Freedom of Dress

woman wearing blue burqua veil

Without going into too much detail on the whole Britain first’ awfulness I wanted to comment in particular on one image making its rounds on facebook recently, in the days since the terrorist attacks, as below.


I equate freedom of speech and freedom of dress. Banning any element of religious dress gives fuel to the few racists and bigots who unfortunately will need little enough encouragement to verbally or even physically attack people ‘breaking the law’ by choosing to wear particular clothes. Banning the burka would also mean that those forced to uncover themselves (and those who support them) might feel persecuted by the state fuel for the extremists fire!

I vehemently disagree with the philosophy behind wearing the burkha but banning them is not the answer. Should we ban balaclavas because a few criminals choose to wear them? People have as much right to wear a bikini without being hassled as a burkha and I will defend their right to that choice.

My university dissertation was in part about how ‘Modesty’ is relative and respect for such choices should be encouraged. Victorian anthropologists insisted on uncovering the genitalia of some near naked African tribes with the idea that their being so nearly naked meant uncovering the tiny bit they chose to cover was no matter; no one would argue now this was not offensive in the extreme. In the 18th century it was unlawful for women to cover their cleavage at court, low necklines (amongst other things) were mandatory; that seems fairly crazy to us now! Forcing any one to uncover, or cover anything they prefer not to cover, should be what is banned.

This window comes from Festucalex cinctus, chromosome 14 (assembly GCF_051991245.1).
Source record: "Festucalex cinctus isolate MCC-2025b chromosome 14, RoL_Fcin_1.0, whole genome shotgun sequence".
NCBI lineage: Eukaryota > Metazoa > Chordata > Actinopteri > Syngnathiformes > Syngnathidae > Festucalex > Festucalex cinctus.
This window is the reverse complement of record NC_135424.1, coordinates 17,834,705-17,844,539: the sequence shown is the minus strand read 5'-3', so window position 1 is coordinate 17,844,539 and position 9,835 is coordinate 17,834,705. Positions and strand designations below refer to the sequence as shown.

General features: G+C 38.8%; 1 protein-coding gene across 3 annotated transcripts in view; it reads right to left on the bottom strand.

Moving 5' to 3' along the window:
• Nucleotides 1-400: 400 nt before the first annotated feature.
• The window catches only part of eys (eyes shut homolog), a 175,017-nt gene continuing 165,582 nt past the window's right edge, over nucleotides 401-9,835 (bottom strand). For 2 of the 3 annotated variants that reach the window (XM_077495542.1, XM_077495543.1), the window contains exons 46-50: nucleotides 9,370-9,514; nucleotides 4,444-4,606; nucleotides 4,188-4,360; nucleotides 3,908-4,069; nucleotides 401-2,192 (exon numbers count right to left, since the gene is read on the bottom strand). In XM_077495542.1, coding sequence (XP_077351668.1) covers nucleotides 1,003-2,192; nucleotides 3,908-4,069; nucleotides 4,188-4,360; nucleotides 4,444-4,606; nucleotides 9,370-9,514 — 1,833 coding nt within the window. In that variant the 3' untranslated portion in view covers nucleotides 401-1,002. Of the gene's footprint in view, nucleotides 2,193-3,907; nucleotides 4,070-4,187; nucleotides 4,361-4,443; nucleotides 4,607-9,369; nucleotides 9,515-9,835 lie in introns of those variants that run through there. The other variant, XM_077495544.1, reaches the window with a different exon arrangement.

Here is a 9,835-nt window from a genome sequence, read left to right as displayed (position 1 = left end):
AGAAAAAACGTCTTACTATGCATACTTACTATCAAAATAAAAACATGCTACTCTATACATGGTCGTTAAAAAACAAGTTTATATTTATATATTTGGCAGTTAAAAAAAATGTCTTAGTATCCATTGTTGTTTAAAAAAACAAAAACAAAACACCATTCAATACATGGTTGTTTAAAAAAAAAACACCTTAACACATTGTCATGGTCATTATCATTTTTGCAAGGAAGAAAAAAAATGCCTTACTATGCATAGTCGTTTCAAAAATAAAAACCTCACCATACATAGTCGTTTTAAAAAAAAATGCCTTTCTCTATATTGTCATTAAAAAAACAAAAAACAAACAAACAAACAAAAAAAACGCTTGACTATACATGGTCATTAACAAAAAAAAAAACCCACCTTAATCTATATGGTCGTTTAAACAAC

We should lead by example by showing respect for the human body, for the owners of those bodies and for their right to express their beliefs outwardly in a harmless manner.

I recently spent 7 Saturdays with 4 young moslem women, (students aged 15-21). They chose to wear hijab and were eloquent about their reasons why, but if one had come in a burka I would not have felt threatened. If the negative reasons behind some women’s choice (or pressure) to cover themselves more than conventionally for our society, need to be addressed it should be on an individual or at most community level, not by a law. And remember some women wear it genuinely through positive choice, they feel safer and happier, and who are we to judge them?

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Felicity Westmacott

I write about all aspects of weddings, dressmaking, fashion history, and the human relation to clothing. I welcome comments and debate.

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